Somebody has bet on Duke, which, 18 years after the last good Duke Nukem shooter, is something of a surprise. Interceptor Entertainment, developers of the Rise of the Triad remake, have bought 3D Realms, developers of... well, bits of Duke Nukem Forever. The two are rumoured to be collaborating on an upcoming action RPG, called Duke Nukem: Mass Destruction. They're also co-defendants in a lawsuit over unlicensed use of the Duke Nukem IP. Both have got plenty in common then, which makes for a solid foundation in their future relationship.
It's time to file legal documents and chew bubblegum, and Gearbox are all outta gum. As current caretakers of the 'King', the developers of Duke Nukem Forever are suing 3D Realms and Interceptor Entertainment over "unauthorized" use of the name. The filing is in response to Duke Nukem: Mass Destruction, a rumoured top-down ARPG, thought to be in joint development by 3D Realms and Interceptor.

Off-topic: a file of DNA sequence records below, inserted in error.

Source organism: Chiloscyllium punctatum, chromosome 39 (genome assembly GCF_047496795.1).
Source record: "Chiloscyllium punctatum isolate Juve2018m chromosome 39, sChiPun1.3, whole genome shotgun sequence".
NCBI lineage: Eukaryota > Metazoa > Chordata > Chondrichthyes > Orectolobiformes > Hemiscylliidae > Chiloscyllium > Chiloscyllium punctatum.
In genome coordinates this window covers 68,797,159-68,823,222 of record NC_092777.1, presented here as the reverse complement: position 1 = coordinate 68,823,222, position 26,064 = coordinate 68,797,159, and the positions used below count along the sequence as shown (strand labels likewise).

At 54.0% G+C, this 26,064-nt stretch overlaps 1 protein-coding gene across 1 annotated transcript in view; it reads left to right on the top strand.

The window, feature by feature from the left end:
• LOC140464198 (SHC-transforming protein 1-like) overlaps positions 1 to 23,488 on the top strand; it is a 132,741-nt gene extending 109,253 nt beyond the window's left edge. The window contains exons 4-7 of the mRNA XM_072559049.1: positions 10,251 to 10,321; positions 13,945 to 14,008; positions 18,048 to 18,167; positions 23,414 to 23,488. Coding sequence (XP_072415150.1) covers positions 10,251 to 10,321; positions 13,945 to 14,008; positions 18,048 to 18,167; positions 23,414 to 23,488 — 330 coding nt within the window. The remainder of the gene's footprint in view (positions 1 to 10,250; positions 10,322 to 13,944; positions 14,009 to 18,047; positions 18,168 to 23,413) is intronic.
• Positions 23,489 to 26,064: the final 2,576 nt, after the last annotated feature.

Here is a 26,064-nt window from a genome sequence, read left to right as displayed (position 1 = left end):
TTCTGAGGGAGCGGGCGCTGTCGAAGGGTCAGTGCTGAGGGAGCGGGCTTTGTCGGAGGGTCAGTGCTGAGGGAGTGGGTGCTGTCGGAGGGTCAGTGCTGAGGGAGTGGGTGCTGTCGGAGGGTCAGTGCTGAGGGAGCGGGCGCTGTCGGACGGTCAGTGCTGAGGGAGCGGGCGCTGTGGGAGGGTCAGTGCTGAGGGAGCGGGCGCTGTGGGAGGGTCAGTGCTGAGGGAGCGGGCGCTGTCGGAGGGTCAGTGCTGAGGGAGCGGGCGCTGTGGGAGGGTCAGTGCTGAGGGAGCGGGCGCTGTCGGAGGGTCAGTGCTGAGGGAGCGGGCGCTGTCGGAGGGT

A teaser website for a new Duke Nukem game has appeared at alloutofgum.com, referencing one of The King's cheesiest and well-known one-liners. A countdown clock indicates that more information will be revealed on February 25, though just a little bit of online snooping has already uncovered some details.
Earlier this week the Duke Nukem 3D: Megaton edition was updated with the level editor, Steam Workshop support and a guide explaining how it all works. AND LO, the mapmakers did come, and make a wide and varied collection of Duke levels for us to download and play for free while making happy nostalgic noises to ourselves.
Here’s an average five minutes in the boots of gaming’s testosteroniest action hero: jet-packing around a football stadium, deploying holographic decoys of yourself, chucking RPGs and pipe bombs at a cyclopean giant that has missile launchers for hands. After toppling the monstrosity, you punt its giant eye through a pair of uprights. Then, you get it on with a harem of blondes and brunettes.